Feel free to submit ideas, bugs, pull requests (git or hg) or regular patches.

Running tests and benchmarks

Make sure tox is installed and run

$ tox

from the source checkout. Tests should pass under python 2.6, 2.7, 3.2 and 3.3.

Note

At the moment of writing the latest pip release (1.1) does not support Python 3.3; in order to run tox tests under Python 3.3 find the "virtualenv_support" directory in site-packages (of the env you run tox from) and place an sdist zip/tarball of the newer pip (from github) there.

$ tox -c tox-bench.ini

runs benchmarks.

If you've changed anything in the source code then make sure cython is installed and run

$ update_c.sh

before each tox command.

Please note that benchmarks are not included in the release tar.gz's because benchmark data is large and this saves a lot of bandwidth; use source checkouts from github or bitbucket for the benchmarks.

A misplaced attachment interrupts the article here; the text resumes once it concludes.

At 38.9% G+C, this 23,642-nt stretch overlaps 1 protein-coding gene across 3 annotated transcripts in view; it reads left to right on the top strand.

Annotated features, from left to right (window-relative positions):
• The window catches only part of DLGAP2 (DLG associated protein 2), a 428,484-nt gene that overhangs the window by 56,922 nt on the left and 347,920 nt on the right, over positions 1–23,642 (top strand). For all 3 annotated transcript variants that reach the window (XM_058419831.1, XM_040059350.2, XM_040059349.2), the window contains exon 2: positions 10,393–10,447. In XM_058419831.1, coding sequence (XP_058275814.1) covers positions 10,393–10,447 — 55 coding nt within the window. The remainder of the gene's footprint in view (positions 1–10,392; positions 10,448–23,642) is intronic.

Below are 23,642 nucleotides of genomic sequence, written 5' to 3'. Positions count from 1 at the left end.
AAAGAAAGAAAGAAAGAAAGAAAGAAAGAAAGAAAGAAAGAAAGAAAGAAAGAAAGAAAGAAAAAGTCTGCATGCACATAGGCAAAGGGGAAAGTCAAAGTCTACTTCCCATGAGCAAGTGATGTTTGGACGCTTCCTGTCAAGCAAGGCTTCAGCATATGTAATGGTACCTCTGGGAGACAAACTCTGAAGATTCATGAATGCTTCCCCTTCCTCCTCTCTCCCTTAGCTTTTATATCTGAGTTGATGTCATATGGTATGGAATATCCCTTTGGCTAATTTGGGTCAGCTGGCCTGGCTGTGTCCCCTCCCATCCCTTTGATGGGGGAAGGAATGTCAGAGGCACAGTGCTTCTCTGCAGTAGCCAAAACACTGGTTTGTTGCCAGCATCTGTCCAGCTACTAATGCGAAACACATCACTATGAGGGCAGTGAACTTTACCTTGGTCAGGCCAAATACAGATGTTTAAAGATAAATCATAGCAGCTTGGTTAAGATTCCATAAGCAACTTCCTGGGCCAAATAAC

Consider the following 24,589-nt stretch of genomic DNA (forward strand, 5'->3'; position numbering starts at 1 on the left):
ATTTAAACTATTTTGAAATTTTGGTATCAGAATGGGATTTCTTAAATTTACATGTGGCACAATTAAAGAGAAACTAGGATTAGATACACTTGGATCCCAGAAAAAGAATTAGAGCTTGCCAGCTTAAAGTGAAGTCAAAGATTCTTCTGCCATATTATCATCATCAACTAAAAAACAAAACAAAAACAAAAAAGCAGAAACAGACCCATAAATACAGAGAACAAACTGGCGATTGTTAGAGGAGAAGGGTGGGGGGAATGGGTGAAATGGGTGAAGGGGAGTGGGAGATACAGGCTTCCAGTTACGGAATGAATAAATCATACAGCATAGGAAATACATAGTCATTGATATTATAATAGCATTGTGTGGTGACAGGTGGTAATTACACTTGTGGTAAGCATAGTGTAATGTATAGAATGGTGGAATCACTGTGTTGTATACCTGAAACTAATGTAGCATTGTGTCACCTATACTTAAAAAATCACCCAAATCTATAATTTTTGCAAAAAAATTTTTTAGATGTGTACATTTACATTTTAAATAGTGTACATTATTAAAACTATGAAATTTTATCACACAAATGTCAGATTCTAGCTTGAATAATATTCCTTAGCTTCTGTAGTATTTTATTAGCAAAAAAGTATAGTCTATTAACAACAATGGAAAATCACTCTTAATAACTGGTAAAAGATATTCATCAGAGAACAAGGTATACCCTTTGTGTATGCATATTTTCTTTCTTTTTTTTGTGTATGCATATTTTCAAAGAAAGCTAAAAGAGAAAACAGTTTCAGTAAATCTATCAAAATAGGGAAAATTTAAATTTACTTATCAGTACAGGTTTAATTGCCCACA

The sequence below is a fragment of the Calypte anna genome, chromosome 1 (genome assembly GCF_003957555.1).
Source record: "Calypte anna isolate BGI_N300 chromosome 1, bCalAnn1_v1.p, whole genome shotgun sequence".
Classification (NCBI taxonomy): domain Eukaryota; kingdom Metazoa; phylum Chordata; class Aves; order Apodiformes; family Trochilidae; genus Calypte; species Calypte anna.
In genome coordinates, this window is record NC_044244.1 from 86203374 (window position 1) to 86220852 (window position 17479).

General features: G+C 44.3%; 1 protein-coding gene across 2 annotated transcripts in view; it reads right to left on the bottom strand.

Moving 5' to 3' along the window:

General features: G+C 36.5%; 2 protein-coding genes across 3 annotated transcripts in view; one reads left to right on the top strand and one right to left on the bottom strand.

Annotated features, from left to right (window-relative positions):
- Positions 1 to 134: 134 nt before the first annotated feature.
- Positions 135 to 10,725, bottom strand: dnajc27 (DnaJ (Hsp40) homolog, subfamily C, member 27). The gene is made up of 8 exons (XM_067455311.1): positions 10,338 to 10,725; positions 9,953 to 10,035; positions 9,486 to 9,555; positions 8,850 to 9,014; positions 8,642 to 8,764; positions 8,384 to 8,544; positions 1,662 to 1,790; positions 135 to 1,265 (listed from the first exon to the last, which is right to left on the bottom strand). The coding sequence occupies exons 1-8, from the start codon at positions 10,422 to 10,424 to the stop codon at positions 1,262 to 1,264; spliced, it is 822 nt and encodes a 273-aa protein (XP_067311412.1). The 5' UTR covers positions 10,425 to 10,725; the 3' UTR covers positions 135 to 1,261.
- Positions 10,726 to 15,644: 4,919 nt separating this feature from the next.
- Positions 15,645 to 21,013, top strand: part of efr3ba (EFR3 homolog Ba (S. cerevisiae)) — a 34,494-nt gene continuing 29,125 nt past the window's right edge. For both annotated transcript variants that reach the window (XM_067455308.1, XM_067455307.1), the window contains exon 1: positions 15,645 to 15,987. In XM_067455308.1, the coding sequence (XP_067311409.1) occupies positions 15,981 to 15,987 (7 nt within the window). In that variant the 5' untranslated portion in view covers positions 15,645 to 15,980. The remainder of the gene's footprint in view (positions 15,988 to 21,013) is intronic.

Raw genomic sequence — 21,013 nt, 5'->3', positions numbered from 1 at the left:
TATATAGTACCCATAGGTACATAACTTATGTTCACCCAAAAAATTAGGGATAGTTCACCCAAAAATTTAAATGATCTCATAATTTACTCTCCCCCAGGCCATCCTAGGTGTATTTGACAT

Authors & Contributors

This module is based on libdatrie C library and is inspired by fast_trie Ruby bindings, PyTrie pure Python implementation and Tree::Trie Perl implementation; some docs and API ideas are borrowed from these projects.

License

Licensed under LGPL v2.1.

CHANGES

0.2 (2012-07-16)

  • datrie.Trie items can have any Python object as a value (Trie from 0.1.x becomes datrie.BaseTrie);
  • longest_prefix and longest_prefix_items are fixed;
  • save & load are rewritten;
  • setdefault method.

0.1.1 (2012-07-13)

  • Windows support (upstream libdatrie changes are merged);
  • license is changed from LGPL v3 to LGPL v2.1 to match the libdatrie license.

0.1 (2012-07-12)

Initial release.

 
File Type Py Version Uploaded on Size
datrie-0.2.tar.gz (md5) Source 2012-07-16 124KB